Thought for the Day: We Are One Nation, We Are the Torah Nation

I usually have a title when I start a TftD.  It's not always the title that gets "published", but I like to have plan.  This time I don't even have that; I have something I want to say, but not sure what the main message will really be.  I'll let you know at the end, bli neder and b'ezras HaShem.

My family and I went to Navy Pier last Sunday (July 20, 2014 CE/22 Tammuz 5774; that's for the archives).  It was a bunch of us (me, my better much-more-than-half, one daughter, three grandchildren), so we took the 'L' (Brown line, to be precise) and walked there from the Merchandise Mart.  Very nice day, by the way; but that's not the point.  As we walked back, I turned south one street too soon, which forced us to go further south than I expected, which put our course straight through the middle of an Arab rally (a "die in") as a show of solidarity with the Arabs who were left homeless almost 70 years ago by the neighboring Arab countries …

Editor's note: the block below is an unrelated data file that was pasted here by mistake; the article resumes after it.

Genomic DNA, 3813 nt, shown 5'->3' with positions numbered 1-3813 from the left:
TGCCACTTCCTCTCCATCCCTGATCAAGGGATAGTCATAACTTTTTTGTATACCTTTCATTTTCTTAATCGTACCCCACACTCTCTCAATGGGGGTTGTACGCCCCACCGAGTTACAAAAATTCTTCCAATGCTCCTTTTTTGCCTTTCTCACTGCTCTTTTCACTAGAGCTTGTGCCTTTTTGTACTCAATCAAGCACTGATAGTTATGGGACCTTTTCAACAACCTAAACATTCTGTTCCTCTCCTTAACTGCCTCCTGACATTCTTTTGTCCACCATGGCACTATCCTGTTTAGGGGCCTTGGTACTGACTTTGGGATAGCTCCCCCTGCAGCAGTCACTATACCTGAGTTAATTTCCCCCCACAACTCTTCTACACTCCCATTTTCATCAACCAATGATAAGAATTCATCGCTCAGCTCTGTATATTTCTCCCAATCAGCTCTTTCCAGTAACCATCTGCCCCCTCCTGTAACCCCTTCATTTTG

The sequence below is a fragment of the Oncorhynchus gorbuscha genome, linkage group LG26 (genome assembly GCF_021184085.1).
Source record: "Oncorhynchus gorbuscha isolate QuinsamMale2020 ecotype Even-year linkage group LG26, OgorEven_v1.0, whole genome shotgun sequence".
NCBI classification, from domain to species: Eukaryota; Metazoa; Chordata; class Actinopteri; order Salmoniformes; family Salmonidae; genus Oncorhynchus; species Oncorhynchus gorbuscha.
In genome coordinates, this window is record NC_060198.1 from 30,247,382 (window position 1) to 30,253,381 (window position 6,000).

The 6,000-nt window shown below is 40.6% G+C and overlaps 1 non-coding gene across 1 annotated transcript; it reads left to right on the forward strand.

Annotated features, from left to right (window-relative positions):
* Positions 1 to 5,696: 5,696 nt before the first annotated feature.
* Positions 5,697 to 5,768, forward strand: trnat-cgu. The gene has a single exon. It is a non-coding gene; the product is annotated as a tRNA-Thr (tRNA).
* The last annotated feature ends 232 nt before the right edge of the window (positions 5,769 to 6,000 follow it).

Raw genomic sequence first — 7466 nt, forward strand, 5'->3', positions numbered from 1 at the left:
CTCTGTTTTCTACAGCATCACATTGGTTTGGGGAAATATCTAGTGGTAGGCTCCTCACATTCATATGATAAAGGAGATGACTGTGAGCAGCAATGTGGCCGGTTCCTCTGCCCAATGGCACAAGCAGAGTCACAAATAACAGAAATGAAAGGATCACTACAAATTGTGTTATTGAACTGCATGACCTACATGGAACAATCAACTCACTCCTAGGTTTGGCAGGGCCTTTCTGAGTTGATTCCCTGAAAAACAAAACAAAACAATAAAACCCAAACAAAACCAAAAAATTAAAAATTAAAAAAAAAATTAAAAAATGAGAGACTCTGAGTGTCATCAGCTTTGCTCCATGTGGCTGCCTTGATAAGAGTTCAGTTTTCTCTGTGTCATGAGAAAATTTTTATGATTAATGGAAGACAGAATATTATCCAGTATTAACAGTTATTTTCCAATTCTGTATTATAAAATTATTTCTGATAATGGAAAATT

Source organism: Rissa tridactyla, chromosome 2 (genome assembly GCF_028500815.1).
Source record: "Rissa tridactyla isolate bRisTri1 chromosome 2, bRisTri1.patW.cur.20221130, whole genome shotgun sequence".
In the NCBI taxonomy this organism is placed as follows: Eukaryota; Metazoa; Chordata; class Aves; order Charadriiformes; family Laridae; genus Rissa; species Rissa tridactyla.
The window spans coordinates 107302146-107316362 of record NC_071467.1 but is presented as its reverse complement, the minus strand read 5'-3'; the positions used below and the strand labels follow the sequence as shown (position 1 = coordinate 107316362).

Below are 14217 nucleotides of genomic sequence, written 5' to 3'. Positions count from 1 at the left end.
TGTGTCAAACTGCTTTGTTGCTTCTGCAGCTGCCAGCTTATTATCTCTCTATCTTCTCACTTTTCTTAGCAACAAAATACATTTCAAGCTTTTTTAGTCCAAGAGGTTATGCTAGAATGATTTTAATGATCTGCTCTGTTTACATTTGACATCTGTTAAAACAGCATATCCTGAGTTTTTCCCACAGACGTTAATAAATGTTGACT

Thought for the Day: Using Distance to Come Closer to HaShem

This is even more self-serving than usual; math!  R' Moshe was once confronted by two parents who wanted to have their son continue on to college instead of beis medrash.  The father was a math professor and a bit of a talmid chacham, so he decided to play his strengths.  The father noted that Chazal tell us that a person is created by three partners: the mother (who contributes the red), the father (who contributes the white), and HaShem (who contributes the soul).  (NB: Before you ask... I have know idea what that means.)  The father further noted that in case of disagreement, we take a vote and follow the majority opinion.  Therefore, concluded the father: "I agree that HaShem wants my son to continue in beis medrash, but his mother and I want him to go to college.  That's ⅔ for college, ⅓ for yeshiva; so the boy should go to college."

I am sure the father had spent hours if not days preparing his arguments.  R' Moshe replied, without missing a beat, that he a…